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Attack adds to oil security focus

Supply disruption could send price soaring

Smoke rises in Jeddah, Saudi Arabia, on Monday.
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Attack on U.S. consulate in Saudi Arabia leaves several dead.
Saudi Arabia

RAS TANURA, Saudi Arabia (CNN) -- Monday's attack on the U.S. Consulate in the port city of Jeddah has again put the spotlight on the security of Saudi Arabian oil supplies.

While oil prices have retreated from their record highs of October, a terrorist attack on oil installations in Saudi Arabia could send them soaring to new heights, according to a leading industry analyst.

Such attacks now take place on a regular basis in neighboring Iraq, where insurgents have targeted oil pipelines and even staged a suicide attack on an offshore oil facility.

CNN has been investigating security at Saudi Arabia's main oil facilities and found that while the installations have impressive and elaborate protective measures, they are not completely secure.

"I could sit down now with my training in the CIA and people I know and do a concerted military attack on Saudi facilities, standoff attacks with rockets, and take 5-6 million barrels off the market," said former CIA officer Bob Baer.

That would represent more than half of Saudi Arabia's daily output. Saudi Arabia is the largest exporter of oil in the world and has one-quarter of the world's oil reserves.

Baer also points to the possibility of a suicide air attack, similar to the September 2001 coordinated attacks on New York and Washington, D.C., which could wipe out a key facility such as Ras Tanura, the world's largest oil refinery. Ras Tanura, like most Saudi facilities, is located in eastern Saudi Arabia, near the Persian Gulf.

Baer said he is not the author of this so-called doomsday scenario, but that it was first studied many years ago by engineers at Aramco, the state-owned oil company that operates Saudi Arabia's facilities.

"If a major facility was knocked out, such as Ras Tanura export facility, and it looked like it would be out for many months then the market would be absolutely frenzied and prices would rise through the sky almost," said Adrian Binks, publisher of the Petroleum Argus newsletter.

Aramco's boss told CNN he was confident that the oil would keep flowing even in the event of an attack.

"We always have drills about 'what-ifs' and therefore a terrorist incident, if it were to happen, it's not going to be worse than an industrial accident in a volatile industry like ours," said Abdallah S. Jum'ah, Aramco CEO.

Jum'ah invited CNN to tour Ras Tanura and the nearby shipping facility of Sea Island, where Saudi oil is pumped into tankers for export.

CNN saw double fencing around all facilities, some of it electrified, and security patrols guarding an area in which millions of gallons of oil were stored in above-ground tanks.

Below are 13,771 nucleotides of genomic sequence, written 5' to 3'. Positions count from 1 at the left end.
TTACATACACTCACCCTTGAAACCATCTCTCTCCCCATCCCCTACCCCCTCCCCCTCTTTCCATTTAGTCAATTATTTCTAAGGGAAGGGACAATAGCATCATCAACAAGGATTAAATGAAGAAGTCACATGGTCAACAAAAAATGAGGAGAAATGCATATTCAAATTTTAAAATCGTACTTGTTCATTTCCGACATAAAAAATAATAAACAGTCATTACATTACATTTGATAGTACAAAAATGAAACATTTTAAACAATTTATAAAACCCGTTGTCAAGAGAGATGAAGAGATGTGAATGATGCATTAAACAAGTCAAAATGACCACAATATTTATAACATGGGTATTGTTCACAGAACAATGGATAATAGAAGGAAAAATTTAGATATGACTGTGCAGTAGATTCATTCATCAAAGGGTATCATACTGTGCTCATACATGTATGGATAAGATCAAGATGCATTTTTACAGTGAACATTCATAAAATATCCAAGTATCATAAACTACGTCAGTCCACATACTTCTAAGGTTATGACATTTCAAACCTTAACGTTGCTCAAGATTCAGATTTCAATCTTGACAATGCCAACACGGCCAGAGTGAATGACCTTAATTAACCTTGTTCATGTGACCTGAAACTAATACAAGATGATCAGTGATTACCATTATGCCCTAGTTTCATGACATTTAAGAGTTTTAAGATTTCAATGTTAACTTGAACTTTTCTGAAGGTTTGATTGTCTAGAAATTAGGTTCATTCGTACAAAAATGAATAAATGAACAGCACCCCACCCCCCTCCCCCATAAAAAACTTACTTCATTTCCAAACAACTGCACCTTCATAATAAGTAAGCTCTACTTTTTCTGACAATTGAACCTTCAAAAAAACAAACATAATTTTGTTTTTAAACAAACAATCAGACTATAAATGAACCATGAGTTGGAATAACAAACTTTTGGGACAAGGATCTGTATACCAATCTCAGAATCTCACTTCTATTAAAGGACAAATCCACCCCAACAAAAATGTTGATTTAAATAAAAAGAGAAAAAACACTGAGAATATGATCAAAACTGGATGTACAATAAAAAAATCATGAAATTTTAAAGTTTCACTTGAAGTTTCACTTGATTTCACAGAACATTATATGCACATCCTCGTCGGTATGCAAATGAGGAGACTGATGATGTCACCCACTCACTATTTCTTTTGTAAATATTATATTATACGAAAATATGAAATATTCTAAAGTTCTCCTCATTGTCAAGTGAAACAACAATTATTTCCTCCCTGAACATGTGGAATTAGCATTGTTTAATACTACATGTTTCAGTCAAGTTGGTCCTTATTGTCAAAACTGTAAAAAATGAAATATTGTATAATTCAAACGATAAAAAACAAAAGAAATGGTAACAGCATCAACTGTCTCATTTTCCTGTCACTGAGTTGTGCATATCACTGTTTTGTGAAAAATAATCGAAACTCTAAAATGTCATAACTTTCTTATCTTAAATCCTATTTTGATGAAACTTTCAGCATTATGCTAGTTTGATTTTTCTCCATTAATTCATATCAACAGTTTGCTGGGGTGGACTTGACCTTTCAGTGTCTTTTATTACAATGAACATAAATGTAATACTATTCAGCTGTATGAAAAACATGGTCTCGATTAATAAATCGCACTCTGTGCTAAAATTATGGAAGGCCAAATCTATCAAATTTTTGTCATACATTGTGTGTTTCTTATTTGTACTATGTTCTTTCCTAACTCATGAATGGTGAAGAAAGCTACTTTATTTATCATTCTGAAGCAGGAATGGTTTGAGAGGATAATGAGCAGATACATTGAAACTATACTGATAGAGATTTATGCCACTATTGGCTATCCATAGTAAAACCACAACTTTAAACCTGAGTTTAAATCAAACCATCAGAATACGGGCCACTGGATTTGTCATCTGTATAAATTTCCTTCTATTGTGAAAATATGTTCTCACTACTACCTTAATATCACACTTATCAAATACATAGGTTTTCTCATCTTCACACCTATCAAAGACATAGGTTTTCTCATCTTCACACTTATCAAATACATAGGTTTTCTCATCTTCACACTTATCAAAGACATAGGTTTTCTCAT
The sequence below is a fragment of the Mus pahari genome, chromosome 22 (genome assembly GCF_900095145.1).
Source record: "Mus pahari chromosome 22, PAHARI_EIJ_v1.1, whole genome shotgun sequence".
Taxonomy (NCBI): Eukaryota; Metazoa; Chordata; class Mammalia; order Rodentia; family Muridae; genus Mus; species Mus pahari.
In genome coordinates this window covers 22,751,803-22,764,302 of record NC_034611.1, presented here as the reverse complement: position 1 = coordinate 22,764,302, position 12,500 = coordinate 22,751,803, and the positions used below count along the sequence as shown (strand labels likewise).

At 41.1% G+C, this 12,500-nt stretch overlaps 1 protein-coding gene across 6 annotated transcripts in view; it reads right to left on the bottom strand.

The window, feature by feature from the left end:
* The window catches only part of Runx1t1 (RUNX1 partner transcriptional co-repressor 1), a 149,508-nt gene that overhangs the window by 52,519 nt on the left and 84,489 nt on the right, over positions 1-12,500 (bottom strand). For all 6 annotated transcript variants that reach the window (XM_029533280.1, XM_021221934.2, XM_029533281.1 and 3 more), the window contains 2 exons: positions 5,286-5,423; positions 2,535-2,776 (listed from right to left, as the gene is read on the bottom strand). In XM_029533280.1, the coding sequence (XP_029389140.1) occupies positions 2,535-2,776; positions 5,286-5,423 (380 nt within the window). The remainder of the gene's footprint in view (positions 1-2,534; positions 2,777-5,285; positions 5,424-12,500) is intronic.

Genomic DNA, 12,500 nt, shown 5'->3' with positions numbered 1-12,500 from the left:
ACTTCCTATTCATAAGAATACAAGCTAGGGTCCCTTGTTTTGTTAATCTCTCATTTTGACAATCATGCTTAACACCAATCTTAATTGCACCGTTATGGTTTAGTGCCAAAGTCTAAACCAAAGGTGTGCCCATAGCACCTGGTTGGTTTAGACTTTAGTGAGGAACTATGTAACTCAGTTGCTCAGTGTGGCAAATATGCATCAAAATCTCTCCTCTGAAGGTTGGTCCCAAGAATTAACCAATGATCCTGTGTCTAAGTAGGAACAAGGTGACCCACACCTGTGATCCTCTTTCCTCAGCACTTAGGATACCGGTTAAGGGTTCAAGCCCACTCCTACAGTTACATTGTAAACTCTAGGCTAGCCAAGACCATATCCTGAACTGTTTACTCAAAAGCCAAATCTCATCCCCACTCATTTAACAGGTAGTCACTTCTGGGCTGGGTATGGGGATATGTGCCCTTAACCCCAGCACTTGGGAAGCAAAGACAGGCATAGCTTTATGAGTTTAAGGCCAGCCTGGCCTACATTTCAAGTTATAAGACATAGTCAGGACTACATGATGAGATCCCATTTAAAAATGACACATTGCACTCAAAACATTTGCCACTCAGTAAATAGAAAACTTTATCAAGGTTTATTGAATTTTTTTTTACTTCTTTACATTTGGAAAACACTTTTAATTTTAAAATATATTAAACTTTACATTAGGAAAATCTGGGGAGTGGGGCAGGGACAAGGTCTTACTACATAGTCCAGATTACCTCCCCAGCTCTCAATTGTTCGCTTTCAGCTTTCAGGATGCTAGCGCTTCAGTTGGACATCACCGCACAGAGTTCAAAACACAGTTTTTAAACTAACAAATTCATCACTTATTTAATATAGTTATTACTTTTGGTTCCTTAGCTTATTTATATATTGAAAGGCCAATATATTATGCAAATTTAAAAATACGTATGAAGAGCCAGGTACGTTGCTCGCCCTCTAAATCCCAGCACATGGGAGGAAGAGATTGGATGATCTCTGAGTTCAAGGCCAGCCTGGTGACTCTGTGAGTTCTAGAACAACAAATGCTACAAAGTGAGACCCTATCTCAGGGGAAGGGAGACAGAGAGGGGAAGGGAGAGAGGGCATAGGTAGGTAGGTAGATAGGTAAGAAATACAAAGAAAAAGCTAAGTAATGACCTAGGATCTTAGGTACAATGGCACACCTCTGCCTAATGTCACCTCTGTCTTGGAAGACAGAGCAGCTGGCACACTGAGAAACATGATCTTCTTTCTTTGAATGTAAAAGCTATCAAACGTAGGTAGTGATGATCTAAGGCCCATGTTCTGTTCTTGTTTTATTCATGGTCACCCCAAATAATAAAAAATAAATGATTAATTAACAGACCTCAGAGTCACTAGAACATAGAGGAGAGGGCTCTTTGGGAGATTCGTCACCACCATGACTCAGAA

CNN was also advised that many of the more elaborate security precautions were hidden from view and that Saudi oil facilities had the same level of protection as military bases.

Jum'ah and others at Aramco said that the Saudi oil infrastructure is protected by the sheer vastness of its facilities, which are spread out over thousands of square miles. Terrorists would have to succeed in multiple attacks in order to take the system off-line.

Baer agrees but says that doesn't make Aramco invulnerable.

"At the end of the day, you can put trillions of dollars into security but these facilities are mostly above ground. A concerted attack, like they've attacked some of these compounds in Saudi Arabia, a military attack, you can't protect against it," said Baer.

Baer said it would be easy to use rocket-propelled grenades against the thousands of miles of pipelines that snake across Saudi Arabia.

Aramco officials said pipeline attacks, even if successful, could be easily and quickly repaired. Less easily repaired would be the damage to already volatile oil markets, even if an attack is on a small-scale.

"The most likely scenario in Saudi Arabia is an attack on pipelines ... then prices would spike for a very short time," Binks told CNN.

Members of the group known as al Qaeda in Saudi Arabia have killed and then mutilated western oil workers on at least two occasions. Oil installations have not yet been targeted, but that could change.

Baer said what is happening in Iraq should serve as a warning.

"These people are perfectly capable of, if they got some sort of victory in Iraq, of turning south and going against the Saudi Royal Family and after the facilities. I've got no doubt about that."

Al Qaeda has increasingly launched attacks within Saudi Arabia, including two suicide bomb attacks that struck Riyadh housing compounds in May and July of 2003, killing 40 people, most of them Muslims.

Al Qaeda's Saudi wing has claimed responsibility for Monday's attack on the U.S. Consulate in the port city of Jeddah that left five consulate workers dead.

"This operation comes as part of several operations that are organized and planned by al Qaeda as part of the battle against the crusaders and the Jews, as well as part of the plan to force the unbelievers to leave the Arabian Peninsula," the group said in its claim of responsibility.

-- From CNN Senior Investigative Producer Henry Schuster and Senior International Correspondent Nic Robertson

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